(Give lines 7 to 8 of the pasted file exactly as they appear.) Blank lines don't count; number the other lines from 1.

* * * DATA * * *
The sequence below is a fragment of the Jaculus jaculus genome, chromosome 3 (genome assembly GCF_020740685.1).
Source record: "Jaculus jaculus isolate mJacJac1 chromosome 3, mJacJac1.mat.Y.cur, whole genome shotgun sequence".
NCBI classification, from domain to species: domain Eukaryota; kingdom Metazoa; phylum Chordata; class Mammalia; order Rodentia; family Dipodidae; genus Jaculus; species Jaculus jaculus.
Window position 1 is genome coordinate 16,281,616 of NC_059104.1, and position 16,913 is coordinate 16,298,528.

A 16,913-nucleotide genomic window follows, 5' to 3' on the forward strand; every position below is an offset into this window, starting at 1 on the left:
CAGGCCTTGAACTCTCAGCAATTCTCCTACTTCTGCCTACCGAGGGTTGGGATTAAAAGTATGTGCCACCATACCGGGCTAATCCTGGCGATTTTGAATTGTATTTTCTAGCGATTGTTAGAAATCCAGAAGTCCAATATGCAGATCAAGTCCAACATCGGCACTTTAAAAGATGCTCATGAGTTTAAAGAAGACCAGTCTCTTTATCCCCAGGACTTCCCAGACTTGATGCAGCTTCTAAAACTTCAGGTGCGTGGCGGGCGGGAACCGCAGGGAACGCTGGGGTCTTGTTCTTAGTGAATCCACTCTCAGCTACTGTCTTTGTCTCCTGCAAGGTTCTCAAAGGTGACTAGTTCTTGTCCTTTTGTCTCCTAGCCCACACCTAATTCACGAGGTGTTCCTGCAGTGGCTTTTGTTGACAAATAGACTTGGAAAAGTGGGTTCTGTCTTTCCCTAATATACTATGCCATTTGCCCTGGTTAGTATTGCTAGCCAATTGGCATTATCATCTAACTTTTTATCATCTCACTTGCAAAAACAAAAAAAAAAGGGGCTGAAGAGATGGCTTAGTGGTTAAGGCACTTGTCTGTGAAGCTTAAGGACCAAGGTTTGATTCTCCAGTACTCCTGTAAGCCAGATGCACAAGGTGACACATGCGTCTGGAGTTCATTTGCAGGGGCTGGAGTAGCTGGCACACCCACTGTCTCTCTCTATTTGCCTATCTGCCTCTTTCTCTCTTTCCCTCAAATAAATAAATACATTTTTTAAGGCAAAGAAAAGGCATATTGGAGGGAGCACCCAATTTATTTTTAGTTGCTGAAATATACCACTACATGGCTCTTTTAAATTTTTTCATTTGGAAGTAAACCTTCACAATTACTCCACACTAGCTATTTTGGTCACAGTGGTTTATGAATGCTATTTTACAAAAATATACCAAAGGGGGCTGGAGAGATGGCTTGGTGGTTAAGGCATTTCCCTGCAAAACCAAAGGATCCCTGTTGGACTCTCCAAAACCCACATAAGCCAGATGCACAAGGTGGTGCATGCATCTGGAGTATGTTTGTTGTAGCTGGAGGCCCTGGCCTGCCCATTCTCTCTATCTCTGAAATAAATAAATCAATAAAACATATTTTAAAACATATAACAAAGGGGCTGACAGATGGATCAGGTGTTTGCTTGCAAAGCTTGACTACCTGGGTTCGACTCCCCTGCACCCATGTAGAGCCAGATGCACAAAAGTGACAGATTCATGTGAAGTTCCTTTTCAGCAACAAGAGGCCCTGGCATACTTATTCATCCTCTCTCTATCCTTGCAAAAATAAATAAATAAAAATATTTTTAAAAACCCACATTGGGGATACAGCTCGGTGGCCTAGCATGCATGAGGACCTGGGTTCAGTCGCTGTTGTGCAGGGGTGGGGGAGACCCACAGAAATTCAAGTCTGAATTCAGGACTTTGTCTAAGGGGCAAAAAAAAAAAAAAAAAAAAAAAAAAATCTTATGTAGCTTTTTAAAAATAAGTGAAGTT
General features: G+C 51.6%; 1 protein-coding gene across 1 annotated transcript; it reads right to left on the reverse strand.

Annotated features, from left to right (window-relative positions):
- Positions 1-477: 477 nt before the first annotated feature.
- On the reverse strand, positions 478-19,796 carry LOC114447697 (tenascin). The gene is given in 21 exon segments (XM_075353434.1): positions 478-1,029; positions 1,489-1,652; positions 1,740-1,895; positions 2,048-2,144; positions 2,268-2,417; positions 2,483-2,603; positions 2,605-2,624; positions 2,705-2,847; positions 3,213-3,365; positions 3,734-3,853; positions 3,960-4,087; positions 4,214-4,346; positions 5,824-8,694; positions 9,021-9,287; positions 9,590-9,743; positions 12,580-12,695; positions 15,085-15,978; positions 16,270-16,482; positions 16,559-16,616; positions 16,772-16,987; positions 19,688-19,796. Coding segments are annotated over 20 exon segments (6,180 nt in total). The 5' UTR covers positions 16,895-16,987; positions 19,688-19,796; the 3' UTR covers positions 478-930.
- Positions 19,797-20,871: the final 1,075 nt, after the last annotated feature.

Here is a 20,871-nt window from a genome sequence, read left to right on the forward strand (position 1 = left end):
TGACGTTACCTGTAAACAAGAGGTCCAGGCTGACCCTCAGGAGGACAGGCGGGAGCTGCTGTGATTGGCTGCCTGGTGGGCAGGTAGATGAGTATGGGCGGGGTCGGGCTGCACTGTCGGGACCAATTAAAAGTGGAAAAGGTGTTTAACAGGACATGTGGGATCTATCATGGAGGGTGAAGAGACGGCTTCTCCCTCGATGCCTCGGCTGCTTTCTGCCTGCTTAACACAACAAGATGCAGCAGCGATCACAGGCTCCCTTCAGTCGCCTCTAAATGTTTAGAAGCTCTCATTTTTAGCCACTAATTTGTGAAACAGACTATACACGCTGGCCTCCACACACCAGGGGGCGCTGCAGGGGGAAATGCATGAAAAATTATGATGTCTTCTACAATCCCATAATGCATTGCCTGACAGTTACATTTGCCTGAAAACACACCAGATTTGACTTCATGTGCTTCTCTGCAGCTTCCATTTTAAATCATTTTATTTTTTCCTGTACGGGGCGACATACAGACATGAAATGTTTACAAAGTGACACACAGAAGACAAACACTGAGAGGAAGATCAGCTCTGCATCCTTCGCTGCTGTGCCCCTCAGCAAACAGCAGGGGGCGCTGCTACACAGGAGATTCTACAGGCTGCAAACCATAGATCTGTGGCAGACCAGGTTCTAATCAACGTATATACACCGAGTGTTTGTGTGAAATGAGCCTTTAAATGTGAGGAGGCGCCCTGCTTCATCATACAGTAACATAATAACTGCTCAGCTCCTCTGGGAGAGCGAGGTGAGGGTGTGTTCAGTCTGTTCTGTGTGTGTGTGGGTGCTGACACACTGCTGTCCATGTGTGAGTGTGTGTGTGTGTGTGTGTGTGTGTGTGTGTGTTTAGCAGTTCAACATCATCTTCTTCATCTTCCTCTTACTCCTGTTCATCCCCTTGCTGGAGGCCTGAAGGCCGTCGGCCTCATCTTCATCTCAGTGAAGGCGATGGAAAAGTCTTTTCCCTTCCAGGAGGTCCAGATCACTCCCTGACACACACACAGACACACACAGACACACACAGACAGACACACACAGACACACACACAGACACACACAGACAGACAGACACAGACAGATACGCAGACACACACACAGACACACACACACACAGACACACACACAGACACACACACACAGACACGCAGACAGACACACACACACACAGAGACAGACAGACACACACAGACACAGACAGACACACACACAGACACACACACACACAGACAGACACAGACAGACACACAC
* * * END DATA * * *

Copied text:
General features: G+C 51.6%; 1 protein-coding gene across 1 annotated transcript; it reads right to left on the reverse strand.

Annotated features, from left to right (window-relative positions):